Get your own
 diary at! contact me older entries newest entry

8:48 a.m. - Wednesday, Nov. 03, 2004
The Rabbit Hill
Roused early in the morning by some unknown noise or quirk, I found myself in a half-dream state remembering the rabbit hill at the camp, 1970's era.

In my late twenties, early thirties, I can't remember, enthusiasm ran rampant as it does sometimes today but hopefully with more awareness. My then enthusiasm was to create a rabbit hill. Partly the idea came from seeing a rather rudimentary one on highway 12 and partly from visiting the feed mill where they sold chicks, gosslings, other animals and r a b b i t s.
I loved rabbits, mind you, the tendency is to love, watch, all furry creatures. The present passion at the time was rabbits. I had already tried lambs and goats but that is another story of trial...and e r r o r.

Rabbits! I expounded upon guests would love them! How entertaining to children they could, I got the rabbits and not just a couple.

Siamese, yes, there are simaese rabbits and I had to look far and wide for them, mohair, dwarf, bunnies that looked like cats, like raccoons and my favorite ...a giant brown and white flemish lop-eared. When I brought the latter home, he cuddled against my chest and stretched out almost four feet. My family thought I brought home a baby panther or something else from the wild cat family. My favorite rabbit though I loved every one. There were twelve or thirteen of different kinds of bunnies. No racism here.

They ate bushels of rabbit pellets, clover and carrots. Lots, and lots of carrots.

We had a little hill with two tall white mature pine trees on them. The hill was renovated on my staff's backs. They were less enthusiastic but had little choice. The hill became much larger and tunnels were dug with red tile as entrances to the tunnels. At the inner end of the tunnels, underground, were 45 gallon drums filled with hay. An artificial little bunny city with many entrances and many exits! I heard that hay was an insulator from the cold and at a depth of five feet, they wouldn't get too cold, 55 degrees. My own feet tend to freeze in the winter and chill after 6 pm even on a summer night, hence the logic.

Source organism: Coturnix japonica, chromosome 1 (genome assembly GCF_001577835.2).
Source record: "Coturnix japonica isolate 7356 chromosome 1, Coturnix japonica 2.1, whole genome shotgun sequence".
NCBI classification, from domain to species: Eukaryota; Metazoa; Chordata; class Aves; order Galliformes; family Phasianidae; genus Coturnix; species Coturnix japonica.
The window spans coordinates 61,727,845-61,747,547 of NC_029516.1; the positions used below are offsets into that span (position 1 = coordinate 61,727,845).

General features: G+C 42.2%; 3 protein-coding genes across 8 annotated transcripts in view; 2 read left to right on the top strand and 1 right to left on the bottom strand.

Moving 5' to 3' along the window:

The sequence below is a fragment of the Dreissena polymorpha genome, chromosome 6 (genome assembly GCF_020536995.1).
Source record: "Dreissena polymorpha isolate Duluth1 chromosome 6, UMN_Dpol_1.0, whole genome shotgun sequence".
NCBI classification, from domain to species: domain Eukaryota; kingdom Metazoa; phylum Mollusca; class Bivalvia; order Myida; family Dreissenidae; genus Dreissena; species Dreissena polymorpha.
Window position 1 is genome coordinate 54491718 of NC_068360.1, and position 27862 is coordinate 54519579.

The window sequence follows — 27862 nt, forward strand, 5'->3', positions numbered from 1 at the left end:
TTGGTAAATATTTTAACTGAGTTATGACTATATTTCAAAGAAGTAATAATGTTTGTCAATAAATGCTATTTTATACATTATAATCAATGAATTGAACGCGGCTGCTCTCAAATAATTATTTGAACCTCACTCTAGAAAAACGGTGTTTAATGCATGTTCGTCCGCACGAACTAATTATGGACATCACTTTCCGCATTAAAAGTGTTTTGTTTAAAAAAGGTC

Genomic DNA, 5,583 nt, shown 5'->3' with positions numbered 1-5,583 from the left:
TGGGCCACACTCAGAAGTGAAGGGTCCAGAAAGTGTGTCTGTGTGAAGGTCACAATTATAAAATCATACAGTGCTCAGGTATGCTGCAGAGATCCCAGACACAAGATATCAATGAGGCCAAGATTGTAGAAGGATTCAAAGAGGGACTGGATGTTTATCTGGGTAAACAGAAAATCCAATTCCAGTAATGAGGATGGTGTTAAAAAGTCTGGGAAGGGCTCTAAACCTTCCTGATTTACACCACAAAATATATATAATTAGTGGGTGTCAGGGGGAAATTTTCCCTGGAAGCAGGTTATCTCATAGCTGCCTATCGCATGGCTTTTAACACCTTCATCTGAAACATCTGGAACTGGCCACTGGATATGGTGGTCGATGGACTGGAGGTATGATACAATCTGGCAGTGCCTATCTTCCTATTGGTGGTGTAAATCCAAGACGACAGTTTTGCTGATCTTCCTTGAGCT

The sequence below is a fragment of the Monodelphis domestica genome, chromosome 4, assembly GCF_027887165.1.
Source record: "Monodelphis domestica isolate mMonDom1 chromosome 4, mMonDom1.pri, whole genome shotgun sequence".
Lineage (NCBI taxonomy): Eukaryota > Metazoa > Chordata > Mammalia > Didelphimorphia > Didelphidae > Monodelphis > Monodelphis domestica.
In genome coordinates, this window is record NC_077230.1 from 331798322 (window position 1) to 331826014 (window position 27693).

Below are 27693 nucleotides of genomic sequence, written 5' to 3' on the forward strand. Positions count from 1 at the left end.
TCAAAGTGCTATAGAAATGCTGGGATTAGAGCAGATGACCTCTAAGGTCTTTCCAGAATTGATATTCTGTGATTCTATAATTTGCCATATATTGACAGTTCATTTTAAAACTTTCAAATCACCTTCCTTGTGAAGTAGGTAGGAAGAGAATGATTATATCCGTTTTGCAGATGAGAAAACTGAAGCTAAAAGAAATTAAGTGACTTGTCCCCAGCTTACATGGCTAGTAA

Once the fence was built, complete with locked gate, in went the bunnies.

Rabbits multiply, but what wasn't known was that they multiple every 29 days, with as many as 15 new arrivals. Three months later and mid summer, there were bunnies of every description everywhere.

Guests loved them, good thing. Campers were bringing in 50 lb. bags of carrots. It wasn't unusual to walk up the sandy, tree-lined road at midnight to find a forty-something male on his hands and knees, carrot in hand and talking to his favorite bunny. Embarrassed, this particular one got up and said, "I had a pet rabbit when I was ten years old..." and continued to tell his entire story.

Mid summer, I opened the gate and let them out, some went, some stayed. I did this for two reasons. The obvious one was population explosion. The second one was that every hawk, owl, fox and ferret had discovered them. Netting was put up among other things but that didn't work either. Besides, I kept running out of zone tablets to keep the smell down.

New visitors would come down the driveway and excitedly point out, "There's a bunny! There's another one!...Hey, look at A L L those rabbits".

Campers adopted their favorite families and always were smiling when new tiny little ones would come on their decks. During the week when many campers went back to the city to work, bunnies would occupy those decks covering it with raisin like deposits. No one seemed to complain, though I was anxious. Remember the geese, (another story), I would tell myself.

Summer ended. Bunnies went beyond the hundred acre wood 'we owned, or wood that owned us' would be a better description.

Cottagers along Crowe Lake began feeding the bunnies and started taking the lucky? ones to the city. Rabbits were everywhere. It seemed like there were thousands, although that is a small exaggeration...I think.

I worried about what they would eat during the fast arriving winter months. Then, something happened. They all disappeared.

I would catch glimpse of a silver fox, a red fox, a lone wolf and once, the most beautiful snowy owl I have ever seen. The snowy owl was less beautiful once he ate my favorite flemish lop-eared rabbit.

Next year, much dismayed and always on the lookout for a survivalist of which there were few, I spotted a jackrabbit. He was a strange jackrabbit though, part wild and part tame-looking, part brown and part black and white. So I told myself a consoling story. Whenever we really don't understand, we tend to fill in the blanks with made-up stories. I'm really not alone in this.

Not able to bare the thought that I provided a 'feeding' station.......... I did find out that animals that are not meat eaters ordinarily, eat rabbits.. Foxes, true to their slyness and wit, with jump in step with bunny movements I learned, along with a host of things unsought for.. I'm digressing here.....perhaps for psychological reasons.

My self-told, half-believed story was that the rabbits headed to the woods, mated with wild rabbits thus most survived....hmmm....and a college graduate too.

Now, sometimes I will tell you about the geese, ducks, goats and lambs.


previous - next

about me - read my profile! read other Diar
yLand diaries! recommend my diary to a friend! Get
 your own fun + free diary at!